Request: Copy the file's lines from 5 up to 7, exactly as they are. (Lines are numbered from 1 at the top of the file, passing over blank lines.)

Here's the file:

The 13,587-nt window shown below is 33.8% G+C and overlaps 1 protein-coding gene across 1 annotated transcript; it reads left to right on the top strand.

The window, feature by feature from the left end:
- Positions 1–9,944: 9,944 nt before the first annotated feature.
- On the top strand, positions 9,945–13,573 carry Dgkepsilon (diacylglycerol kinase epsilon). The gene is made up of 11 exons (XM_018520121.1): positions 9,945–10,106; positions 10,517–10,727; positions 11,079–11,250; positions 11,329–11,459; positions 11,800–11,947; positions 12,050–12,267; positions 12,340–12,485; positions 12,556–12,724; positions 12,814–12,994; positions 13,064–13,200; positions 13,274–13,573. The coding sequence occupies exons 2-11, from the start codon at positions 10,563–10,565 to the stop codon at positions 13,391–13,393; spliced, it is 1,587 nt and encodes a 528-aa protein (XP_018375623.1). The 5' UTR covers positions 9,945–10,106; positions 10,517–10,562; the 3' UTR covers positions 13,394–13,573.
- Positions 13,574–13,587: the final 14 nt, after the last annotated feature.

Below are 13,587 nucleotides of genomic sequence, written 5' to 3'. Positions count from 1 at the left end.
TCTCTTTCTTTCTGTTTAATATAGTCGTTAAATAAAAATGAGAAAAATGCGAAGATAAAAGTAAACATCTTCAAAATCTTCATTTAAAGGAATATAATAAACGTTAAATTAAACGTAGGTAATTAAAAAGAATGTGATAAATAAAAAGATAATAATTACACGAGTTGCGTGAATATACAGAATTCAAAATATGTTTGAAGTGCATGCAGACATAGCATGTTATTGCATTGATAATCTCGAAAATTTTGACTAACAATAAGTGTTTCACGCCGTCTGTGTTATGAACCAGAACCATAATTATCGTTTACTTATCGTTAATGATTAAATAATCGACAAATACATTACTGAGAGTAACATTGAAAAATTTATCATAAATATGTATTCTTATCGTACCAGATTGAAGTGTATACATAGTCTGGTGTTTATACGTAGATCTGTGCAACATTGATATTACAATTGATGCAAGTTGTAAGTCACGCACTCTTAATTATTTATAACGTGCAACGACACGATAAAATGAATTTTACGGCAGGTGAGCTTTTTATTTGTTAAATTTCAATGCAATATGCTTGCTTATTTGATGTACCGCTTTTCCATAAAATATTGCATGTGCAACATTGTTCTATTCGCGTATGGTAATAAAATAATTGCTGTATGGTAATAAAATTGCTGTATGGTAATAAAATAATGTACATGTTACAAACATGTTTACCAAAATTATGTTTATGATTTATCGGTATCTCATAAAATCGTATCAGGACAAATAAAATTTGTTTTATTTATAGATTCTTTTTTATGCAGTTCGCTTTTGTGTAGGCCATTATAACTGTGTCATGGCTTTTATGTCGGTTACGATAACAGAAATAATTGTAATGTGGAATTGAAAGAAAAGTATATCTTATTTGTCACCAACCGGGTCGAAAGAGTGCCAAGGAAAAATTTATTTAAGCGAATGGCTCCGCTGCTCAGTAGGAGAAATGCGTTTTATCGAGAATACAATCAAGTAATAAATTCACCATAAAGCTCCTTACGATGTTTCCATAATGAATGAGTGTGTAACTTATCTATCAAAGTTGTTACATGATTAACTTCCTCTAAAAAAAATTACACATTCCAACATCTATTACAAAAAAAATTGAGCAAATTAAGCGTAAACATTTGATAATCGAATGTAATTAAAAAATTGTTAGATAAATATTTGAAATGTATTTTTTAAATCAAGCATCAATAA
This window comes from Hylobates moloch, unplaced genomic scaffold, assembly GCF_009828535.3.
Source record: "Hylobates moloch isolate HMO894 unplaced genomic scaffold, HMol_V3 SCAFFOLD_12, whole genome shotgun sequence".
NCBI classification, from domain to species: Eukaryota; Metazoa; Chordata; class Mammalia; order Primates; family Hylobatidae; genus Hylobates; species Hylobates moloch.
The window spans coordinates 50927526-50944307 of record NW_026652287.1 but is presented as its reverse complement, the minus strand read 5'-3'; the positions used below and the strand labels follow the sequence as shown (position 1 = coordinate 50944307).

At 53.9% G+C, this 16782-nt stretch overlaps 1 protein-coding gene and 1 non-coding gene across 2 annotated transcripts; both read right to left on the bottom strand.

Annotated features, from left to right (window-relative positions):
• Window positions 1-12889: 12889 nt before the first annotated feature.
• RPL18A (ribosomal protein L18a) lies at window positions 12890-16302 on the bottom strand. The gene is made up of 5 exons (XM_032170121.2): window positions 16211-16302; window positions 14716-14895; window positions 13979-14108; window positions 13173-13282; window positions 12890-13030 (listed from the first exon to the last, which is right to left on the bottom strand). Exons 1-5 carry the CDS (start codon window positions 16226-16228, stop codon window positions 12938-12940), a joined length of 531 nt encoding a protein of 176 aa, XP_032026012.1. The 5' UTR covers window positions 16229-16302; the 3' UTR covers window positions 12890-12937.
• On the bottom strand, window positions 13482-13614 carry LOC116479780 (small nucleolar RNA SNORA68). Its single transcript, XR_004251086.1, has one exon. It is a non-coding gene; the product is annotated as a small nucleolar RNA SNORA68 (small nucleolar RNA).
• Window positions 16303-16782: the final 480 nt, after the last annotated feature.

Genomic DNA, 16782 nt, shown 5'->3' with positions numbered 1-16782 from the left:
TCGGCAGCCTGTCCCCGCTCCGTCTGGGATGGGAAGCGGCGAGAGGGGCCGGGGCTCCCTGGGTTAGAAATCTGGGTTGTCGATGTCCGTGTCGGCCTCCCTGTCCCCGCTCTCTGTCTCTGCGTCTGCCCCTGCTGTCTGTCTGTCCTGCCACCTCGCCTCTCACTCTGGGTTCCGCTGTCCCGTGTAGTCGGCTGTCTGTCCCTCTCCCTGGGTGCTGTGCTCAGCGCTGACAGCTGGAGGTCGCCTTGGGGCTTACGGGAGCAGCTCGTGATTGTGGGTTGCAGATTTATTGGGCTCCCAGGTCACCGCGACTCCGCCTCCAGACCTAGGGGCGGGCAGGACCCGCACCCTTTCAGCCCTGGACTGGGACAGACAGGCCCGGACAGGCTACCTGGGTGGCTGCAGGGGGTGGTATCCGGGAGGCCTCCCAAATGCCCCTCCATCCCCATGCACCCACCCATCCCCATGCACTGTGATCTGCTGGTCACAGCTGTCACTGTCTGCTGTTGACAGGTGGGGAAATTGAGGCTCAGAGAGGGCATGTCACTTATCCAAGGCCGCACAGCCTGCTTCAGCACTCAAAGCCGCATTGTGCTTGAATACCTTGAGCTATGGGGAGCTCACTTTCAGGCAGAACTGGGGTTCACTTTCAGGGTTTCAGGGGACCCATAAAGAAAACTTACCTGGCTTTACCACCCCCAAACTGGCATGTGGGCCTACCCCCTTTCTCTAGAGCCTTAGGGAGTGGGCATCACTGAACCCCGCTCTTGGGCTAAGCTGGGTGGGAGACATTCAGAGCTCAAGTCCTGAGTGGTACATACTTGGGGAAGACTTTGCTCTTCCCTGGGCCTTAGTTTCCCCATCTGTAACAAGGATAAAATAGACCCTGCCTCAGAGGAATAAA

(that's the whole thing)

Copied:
- Positions 13,574–13,587: the final 14 nt, after the last annotated feature.

Below are 13,587 nucleotides of genomic sequence, written 5' to 3'. Positions count from 1 at the left end.
TCTCTTTCTTTCTGTTTAATATAGTCGTTAAATAAAAATGAGAAAAATGCGAAGATAAAAGTAAACATCTTCAAAATCTTCATTTAAAGGAATATAATAAACGTTAAATTAAACGTAGGTAATTAAAAAGAATGTGATAAATAAAAAGATAATAATTACACGAGTTGCGTGAATATACAGAATTCAAAATATGTTTGAAGTGCATGCAGACATAGCATGTTATTGCATTGATAATCTCGAAAATTTTGACTAACAATAAGTGTTTCACGCCGTCTGTGTTATGAACCAGAACCATAATTATCGTTTACTTATCGTTAATGATTAAATAATCGACAAATACATTACTGAGAGTAACATTGAAAAATTTATCATAAATATGTATTCTTATCGTACCAGATTGAAGTGTATACATAGTCTGGTGTTTATACGTAGATCTGTGCAACATTGATATTACAATTGATGCAAGTTGTAAGTCACGCACTCTTAATTATTTATAACGTGCAACGACACGATAAAATGAATTTTACGGCAGGTGAGCTTTTTATTTGTTAAATTTCAATGCAATATGCTTGCTTATTTGATGTACCGCTTTTCCATAAAATATTGCATGTGCAACATTGTTCTATTCGCGTATGGTAATAAAATAATTGCTGTATGGTAATAAAATTGCTGTATGGTAATAAAATAATGTACATGTTACAAACATGTTTACCAAAATTATGTTTATGATTTATCGGTATCTCATAAAATCGTATCAGGACAAATAAAATTTGTTTTATTTATAGATTCTTTTTTATGCAGTTCGCTTTTGTGTAGGCCATTATAACTGTGTCATGGCTTTTATGTCGGTTACGATAACAGAAATAATTGTAATGTGGAATTGAAAGAAAAGTATATCTTATTTGTCACCAACCGGGTCGAAAGAGTGCCAAGGAAAAATTTATTTAAGCGAATGGCTCCGCTGCTCAGTAGGAGAAATGCGTTTTATCGAGAATACAATCAAGTAATAAATTCACCATAAAGCTCCTTACGATGTTTCCATAATGAATGAGTGTGTAACTTATCTATCAAAGTTGTTACATGATTAACTTCCTCTAAAAAAAATTACACATTCCAACATCTATTACAAAAAAAATTGAGCAAATTAAGCGTAAACATTTGATAATCGAATGTAATTAAAAAATTGTTAGATAAATATTTGAAATGTATTTTTTAAATCAAGCATCAATAA